I think you have the concept down. I'm not sure what the "some strange frame" would be, or how you would have a transform to that frame.
You know, by physics, that gravity points down in the world frame. You know, by your sensor's orientation quaternion, how the sensor is oriented relative to the world.
So, as you mention:
- Rotate acceleration data by the quaternion from the sensor frame to the world frame.
- Subtract gravity from the down axis (typically z or y - be sure to read the sensor's data sheet!)
- Rotate the acceleration data from the world frame to the sensor frame.
I'm not positive why you would want that last step though, unless you were doing something strictly in the local frame. Generally you would care about how an object is oriented or how it moves with regards to an arbitrary start location in the world frame.
That is, once you rotate the acceleration data to the world frame, you can remove gravity, and then perform your single and double integrations to get speed and position with respect to the world frame. I'm not sure what you get by going back to the sensor frame after removing gravity.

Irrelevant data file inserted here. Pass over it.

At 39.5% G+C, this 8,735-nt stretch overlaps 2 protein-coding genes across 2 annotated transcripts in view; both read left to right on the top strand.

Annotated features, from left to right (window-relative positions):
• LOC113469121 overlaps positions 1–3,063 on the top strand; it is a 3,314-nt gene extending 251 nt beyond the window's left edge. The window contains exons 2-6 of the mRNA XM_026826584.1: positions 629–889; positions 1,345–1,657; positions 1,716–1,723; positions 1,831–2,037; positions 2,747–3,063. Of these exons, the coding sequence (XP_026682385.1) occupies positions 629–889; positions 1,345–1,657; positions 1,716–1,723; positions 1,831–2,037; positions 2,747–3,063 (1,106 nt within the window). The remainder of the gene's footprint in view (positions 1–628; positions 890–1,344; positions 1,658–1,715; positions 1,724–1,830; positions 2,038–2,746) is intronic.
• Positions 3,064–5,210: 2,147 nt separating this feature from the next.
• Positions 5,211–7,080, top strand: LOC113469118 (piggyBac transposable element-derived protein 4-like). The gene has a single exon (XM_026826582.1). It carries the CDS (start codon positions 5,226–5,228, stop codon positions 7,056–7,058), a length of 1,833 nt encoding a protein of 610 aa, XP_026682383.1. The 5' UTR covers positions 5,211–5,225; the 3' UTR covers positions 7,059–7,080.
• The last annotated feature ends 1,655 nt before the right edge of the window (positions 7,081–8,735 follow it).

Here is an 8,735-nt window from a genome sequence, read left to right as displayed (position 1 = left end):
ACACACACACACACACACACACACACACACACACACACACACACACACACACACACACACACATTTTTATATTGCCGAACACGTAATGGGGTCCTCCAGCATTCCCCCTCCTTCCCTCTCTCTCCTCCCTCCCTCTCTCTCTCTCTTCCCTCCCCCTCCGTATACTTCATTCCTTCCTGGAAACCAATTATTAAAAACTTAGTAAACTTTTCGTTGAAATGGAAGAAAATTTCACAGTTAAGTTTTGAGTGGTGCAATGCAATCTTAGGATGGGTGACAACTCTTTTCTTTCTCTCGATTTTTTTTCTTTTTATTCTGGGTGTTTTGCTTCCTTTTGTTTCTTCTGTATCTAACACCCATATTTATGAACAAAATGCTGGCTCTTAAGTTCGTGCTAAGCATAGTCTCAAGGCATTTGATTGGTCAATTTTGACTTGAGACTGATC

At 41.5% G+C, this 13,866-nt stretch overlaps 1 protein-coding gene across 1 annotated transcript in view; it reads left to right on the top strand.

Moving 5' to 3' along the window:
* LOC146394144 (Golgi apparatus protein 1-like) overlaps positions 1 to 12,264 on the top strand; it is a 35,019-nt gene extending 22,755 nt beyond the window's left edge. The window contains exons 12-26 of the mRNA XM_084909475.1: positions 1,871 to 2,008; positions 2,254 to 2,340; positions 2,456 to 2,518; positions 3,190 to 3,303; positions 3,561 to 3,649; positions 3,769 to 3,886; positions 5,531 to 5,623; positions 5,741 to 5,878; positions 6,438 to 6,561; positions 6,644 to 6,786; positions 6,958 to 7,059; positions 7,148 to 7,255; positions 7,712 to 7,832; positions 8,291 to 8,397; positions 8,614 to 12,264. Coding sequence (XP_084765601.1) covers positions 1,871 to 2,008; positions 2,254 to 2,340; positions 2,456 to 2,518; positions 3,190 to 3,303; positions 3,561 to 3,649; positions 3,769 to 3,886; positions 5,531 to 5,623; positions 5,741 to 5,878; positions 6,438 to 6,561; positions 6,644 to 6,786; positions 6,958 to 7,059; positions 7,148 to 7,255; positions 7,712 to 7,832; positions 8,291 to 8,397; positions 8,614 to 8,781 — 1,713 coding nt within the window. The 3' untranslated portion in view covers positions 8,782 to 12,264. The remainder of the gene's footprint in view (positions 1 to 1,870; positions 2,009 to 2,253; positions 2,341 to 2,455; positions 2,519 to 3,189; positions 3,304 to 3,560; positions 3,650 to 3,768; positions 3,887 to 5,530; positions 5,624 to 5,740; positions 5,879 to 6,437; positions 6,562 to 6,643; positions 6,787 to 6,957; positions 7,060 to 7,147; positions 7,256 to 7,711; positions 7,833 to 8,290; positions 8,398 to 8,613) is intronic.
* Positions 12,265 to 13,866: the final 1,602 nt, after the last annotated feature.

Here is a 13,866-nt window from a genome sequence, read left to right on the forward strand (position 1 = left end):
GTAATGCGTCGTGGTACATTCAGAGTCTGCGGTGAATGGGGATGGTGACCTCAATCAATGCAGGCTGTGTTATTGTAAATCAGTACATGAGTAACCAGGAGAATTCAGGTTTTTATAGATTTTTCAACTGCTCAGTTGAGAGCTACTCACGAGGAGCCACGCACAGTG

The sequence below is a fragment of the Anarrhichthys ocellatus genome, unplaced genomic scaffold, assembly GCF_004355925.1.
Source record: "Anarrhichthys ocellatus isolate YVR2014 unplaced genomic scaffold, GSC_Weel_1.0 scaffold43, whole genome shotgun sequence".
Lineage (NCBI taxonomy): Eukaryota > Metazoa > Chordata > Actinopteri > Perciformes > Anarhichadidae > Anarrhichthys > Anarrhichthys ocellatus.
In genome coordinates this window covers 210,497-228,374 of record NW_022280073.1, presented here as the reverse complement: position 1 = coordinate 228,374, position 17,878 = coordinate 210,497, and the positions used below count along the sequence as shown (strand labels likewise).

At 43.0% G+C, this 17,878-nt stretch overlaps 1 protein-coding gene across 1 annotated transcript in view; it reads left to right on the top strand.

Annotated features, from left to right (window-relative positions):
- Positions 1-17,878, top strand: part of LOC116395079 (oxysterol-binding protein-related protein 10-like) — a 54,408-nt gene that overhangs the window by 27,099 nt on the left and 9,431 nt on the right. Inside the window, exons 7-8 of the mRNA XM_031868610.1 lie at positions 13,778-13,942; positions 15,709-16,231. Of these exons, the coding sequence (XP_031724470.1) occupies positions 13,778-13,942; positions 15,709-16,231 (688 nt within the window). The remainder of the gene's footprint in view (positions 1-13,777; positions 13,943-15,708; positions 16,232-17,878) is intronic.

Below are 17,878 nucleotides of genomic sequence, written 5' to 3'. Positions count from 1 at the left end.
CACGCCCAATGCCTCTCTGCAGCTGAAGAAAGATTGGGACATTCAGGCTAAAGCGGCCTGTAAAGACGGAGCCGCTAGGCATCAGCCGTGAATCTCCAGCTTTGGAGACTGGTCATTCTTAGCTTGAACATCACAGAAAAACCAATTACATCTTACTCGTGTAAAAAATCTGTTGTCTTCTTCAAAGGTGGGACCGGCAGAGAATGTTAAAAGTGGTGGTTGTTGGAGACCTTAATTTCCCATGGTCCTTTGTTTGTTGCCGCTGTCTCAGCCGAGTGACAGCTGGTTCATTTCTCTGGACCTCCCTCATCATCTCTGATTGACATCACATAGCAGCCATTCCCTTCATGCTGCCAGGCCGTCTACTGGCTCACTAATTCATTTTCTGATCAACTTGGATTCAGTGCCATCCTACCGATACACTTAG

Maybe this is your fourth point?
Second inverse rotation? (goes to NED frame??)
Right, because again you care about how the object moves with respect to the world. If you don't care about that relationship then you're in a pretty small minority of IMU applications, and I personally can't really imagine the scenario you're working with.
But, if you look, your points three and four cancel and you're left with one and two - rotate to world frames, remove gravity.